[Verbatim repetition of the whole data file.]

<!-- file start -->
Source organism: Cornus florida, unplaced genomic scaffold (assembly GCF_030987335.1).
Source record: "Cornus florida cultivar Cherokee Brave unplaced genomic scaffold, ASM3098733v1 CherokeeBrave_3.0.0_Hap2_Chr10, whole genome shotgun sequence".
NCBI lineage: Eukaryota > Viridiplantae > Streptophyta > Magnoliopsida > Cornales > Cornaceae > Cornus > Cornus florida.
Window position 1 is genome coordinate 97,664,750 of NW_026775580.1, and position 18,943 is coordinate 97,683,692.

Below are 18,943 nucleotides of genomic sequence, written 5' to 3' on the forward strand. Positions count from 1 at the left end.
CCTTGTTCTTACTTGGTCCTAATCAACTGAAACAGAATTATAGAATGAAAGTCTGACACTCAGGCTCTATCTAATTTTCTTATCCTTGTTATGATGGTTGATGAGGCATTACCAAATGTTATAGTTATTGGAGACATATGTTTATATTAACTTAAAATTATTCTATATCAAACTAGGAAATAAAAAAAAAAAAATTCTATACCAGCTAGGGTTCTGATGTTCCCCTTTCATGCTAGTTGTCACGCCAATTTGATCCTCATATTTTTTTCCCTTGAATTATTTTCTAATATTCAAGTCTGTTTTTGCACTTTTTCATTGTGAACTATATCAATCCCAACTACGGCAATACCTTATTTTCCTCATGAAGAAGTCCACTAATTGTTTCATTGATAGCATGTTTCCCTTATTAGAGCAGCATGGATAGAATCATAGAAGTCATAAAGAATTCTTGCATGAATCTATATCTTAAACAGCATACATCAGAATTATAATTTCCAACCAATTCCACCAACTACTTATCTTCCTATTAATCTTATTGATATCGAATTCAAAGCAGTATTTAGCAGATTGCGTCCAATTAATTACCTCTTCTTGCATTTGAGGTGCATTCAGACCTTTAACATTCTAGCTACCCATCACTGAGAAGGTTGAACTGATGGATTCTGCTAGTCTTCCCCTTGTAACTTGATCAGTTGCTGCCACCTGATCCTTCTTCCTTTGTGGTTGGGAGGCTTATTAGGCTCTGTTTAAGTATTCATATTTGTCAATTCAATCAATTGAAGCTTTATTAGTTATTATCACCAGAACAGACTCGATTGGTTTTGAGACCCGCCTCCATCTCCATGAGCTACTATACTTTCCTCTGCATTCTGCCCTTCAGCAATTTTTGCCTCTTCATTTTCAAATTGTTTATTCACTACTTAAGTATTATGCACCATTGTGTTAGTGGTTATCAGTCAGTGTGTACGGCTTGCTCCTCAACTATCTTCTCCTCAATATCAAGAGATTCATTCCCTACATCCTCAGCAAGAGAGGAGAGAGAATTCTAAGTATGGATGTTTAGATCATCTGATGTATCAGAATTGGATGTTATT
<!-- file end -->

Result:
Source organism: Cornus florida, unplaced genomic scaffold (assembly GCF_030987335.1).
Source record: "Cornus florida cultivar Cherokee Brave unplaced genomic scaffold, ASM3098733v1 CherokeeBrave_3.0.0_Hap2_Chr10, whole genome shotgun sequence".
NCBI lineage: Eukaryota > Viridiplantae > Streptophyta > Magnoliopsida > Cornales > Cornaceae > Cornus > Cornus florida.
Window position 1 is genome coordinate 97,664,750 of NW_026775580.1, and position 18,943 is coordinate 97,683,692.

Below are 18,943 nucleotides of genomic sequence, written 5' to 3' on the forward strand. Positions count from 1 at the left end.
CCTTGTTCTTACTTGGTCCTAATCAACTGAAACAGAATTATAGAATGAAAGTCTGACACTCAGGCTCTATCTAATTTTCTTATCCTTGTTATGATGGTTGATGAGGCATTACCAAATGTTATAGTTATTGGAGACATATGTTTATATTAACTTAAAATTATTCTATATCAAACTAGGAAATAAAAAAAAAAAAATTCTATACCAGCTAGGGTTCTGATGTTCCCCTTTCATGCTAGTTGTCACGCCAATTTGATCCTCATATTTTTTTCCCTTGAATTATTTTCTAATATTCAAGTCTGTTTTTGCACTTTTTCATTGTGAACTATATCAATCCCAACTACGGCAATACCTTATTTTCCTCATGAAGAAGTCCACTAATTGTTTCATTGATAGCATGTTTCCCTTATTAGAGCAGCATGGATAGAATCATAGAAGTCATAAAGAATTCTTGCATGAATCTATATCTTAAACAGCATACATCAGAATTATAATTTCCAACCAATTCCACCAACTACTTATCTTCCTATTAATCTTATTGATATCGAATTCAAAGCAGTATTTAGCAGATTGCGTCCAATTAATTACCTCTTCTTGCATTTGAGGTGCATTCAGACCTTTAACATTCTAGCTACCCATCACTGAGAAGGTTGAACTGATGGATTCTGCTAGTCTTCCCCTTGTAACTTGATCAGTTGCTGCCACCTGATCCTTCTTCCTTTGTGGTTGGGAGGCTTATTAGGCTCTGTTTAAGTATTCATATTTGTCAATTCAATCAATTGAAGCTTTATTAGTTATTATCACCAGAACAGACTCGATTGGTTTTGAGACCCGCCTCCATCTCCATGAGCTACTATACTTTCCTCTGCATTCTGCCCTTCAGCAATTTTTGCCTCTTCATTTTCAAATTGTTTATTCACTACTTAAGTATTATGCACCATTGTGTTAGTGGTTATCAGTCAGTGTGTACGGCTTGCTCCTCAACTATCTTCTCCTCAATATCAAGAGATTCATTCCCTACATCCTCAGCAAGAGAGGAGAGAGAATTCTAAGTATGGATGTTTAGATCATCTGATGTATCAGAATTGGATGTTATT